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Japanese Leaders Back Major Defense Buildup

In this Dec. 5, 2010 file photo released by U.S. Navy, USNS Tippecanoe, center, refuels Japan Maritime Self-Defense Force Escort Flotilla ships Ikazuchi, right, and Kongo during a joint military exercise in the Pacific Ocean.
Charles Oki
/
AP
In this Dec. 5, 2010 file photo released by U.S. Navy, USNS Tippecanoe, center, refuels Japan Maritime Self-Defense Force Escort Flotilla ships Ikazuchi, right, and Kongo during a joint military exercise in the Pacific Ocean.

Japan's cabinet has approved a large defense buildup plan that includes the purchase of new drones, stealth aircraft and amphibious vehicles in what is widely viewed as a response to China's growing military might and a tense standoff over disputed islands claimed by both countries.

Reuters reports:

"The planned 2.6 percent increase over five years, announced on Tuesday, reverses a decade of decline and marks the clearest sign since Prime Minister Shinzo Abe took office a year ago that he wants a bigger military role for Japan as tension flares with China over islands they both claim."

Voice of America adds:

"The five-year budget earmarks more than $230 billion for fighter jets, combat and amphibious vehicles, as well as surveillance drones and early warning aircraft.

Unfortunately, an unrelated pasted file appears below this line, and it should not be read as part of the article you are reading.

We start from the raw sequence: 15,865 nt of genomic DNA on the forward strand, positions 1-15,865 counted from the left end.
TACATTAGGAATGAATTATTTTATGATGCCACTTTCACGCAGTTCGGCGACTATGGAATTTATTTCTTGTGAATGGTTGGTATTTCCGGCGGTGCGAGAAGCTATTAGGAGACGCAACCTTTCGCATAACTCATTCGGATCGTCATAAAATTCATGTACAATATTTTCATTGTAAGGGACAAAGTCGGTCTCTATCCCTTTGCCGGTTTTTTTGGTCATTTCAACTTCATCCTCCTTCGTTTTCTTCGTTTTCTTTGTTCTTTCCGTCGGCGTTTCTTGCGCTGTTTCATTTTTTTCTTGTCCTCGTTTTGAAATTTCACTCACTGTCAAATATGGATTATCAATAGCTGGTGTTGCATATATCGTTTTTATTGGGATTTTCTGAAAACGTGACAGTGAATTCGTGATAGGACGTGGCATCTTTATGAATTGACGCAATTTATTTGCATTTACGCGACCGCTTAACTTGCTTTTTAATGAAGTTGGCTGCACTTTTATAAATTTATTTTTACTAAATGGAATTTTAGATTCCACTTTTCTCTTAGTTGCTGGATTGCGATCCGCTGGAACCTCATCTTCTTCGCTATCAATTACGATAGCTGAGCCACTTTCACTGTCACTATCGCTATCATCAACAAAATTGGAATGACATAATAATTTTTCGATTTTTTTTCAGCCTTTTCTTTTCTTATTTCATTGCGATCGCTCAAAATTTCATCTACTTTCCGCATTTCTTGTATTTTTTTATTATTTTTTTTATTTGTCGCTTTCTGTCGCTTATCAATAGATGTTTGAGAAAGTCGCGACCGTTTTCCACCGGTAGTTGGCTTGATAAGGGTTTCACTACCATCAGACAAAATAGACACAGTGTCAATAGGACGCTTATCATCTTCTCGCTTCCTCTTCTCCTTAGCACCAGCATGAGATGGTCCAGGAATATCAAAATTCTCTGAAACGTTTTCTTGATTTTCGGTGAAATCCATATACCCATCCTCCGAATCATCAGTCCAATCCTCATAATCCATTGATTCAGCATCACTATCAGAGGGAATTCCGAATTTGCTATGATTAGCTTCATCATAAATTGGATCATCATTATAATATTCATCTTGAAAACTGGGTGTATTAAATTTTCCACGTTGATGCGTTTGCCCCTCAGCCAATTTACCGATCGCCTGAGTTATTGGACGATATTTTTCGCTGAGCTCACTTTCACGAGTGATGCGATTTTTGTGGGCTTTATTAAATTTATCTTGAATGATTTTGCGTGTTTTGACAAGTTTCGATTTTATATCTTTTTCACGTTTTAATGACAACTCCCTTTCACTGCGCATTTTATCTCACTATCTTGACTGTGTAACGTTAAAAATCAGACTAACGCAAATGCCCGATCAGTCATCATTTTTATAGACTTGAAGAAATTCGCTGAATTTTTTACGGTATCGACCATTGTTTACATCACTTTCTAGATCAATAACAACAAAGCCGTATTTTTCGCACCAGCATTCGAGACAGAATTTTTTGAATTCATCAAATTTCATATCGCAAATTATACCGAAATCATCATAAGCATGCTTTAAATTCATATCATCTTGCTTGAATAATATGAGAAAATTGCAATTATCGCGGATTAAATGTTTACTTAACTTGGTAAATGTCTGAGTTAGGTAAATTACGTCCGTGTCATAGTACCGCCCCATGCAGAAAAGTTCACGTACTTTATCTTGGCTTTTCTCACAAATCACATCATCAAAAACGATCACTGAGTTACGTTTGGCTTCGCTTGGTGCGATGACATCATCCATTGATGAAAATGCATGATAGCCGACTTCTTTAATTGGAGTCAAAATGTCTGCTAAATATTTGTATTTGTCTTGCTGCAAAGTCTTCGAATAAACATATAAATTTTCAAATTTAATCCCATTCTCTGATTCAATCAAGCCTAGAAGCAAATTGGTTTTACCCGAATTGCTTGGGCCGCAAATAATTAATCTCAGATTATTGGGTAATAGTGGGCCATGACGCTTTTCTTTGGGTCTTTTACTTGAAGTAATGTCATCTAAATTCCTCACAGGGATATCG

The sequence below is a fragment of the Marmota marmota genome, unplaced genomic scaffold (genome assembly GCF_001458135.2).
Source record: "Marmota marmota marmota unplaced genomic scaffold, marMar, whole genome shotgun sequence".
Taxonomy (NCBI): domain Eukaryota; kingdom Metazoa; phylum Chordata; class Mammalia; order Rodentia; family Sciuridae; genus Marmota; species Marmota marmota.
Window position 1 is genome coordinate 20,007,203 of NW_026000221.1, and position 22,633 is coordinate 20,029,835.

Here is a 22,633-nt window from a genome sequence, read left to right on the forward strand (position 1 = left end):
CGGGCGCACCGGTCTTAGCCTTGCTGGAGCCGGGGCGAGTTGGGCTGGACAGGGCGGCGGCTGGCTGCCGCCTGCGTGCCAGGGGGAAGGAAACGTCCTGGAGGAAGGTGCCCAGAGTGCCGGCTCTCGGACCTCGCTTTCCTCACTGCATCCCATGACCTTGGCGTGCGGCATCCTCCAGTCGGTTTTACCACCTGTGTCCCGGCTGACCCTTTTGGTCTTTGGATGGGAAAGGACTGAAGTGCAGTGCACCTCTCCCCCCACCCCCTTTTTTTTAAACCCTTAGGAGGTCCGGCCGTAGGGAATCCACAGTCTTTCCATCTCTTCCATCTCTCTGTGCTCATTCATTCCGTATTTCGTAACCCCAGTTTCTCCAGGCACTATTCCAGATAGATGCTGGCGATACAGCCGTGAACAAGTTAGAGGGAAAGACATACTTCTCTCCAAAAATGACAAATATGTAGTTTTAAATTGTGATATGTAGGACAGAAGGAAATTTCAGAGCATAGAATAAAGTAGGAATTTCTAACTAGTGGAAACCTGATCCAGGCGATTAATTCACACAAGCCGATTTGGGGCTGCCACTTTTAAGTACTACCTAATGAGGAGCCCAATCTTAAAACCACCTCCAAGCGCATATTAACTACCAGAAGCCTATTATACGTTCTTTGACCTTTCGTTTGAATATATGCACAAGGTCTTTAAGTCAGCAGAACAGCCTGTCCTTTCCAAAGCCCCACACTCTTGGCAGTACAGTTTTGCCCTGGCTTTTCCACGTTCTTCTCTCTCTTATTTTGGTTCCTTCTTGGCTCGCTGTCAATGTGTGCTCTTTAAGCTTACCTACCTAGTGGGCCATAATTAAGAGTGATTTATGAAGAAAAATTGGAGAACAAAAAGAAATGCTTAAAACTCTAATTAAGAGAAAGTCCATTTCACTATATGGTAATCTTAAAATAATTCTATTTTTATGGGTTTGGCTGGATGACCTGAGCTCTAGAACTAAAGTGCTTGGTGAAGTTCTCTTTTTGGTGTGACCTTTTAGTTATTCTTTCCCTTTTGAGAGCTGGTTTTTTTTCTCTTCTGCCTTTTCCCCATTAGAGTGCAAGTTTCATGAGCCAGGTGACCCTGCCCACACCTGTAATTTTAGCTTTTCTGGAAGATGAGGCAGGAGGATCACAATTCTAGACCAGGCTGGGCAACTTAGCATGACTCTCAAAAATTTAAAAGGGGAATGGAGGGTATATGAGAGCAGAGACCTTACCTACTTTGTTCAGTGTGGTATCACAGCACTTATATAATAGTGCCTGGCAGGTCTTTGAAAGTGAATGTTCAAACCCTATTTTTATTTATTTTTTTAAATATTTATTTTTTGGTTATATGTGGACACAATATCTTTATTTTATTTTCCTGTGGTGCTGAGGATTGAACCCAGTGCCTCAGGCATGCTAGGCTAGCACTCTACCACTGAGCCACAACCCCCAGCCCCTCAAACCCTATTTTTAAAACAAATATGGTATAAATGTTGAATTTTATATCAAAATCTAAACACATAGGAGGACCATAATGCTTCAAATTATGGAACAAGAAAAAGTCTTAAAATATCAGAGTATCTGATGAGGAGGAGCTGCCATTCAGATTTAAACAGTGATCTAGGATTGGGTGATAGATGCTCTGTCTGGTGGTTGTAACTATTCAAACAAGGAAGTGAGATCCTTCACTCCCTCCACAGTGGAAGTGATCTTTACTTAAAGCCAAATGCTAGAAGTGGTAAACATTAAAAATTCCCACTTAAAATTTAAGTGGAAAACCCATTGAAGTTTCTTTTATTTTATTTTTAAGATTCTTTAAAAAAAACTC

"The national security strategy is Japan's first since it formed a U.S.-style National Security Council to streamline defense policy.

"It centers on Japan's southwest where Beijing is increasingly aggressive in a dispute over ownership of the Japan-administered Senkaku islands, known as Diaoyu in China."

The BBC quotes from a Japanese national security document that it says has informed the increased military spending. It reads:

"China's stance toward other countries and military moves, coupled with a lack of transparency regarding its military and national security policies, represent a concern to Japan and the wider international community and require close watch."

Meanwhile, Foreign Policy on Monday takes a look at the rapidly expanding Chinese navy, which in addition to a new high-profile aircraft carrier has seen a steady influx of new patrol ships, destroyers and amphibious ships.

Copyright 2021 NPR. To see more, visit https://www.npr.org.

Scott Neuman is a reporter and editor, working mainly on breaking news for NPR's digital and radio platforms.
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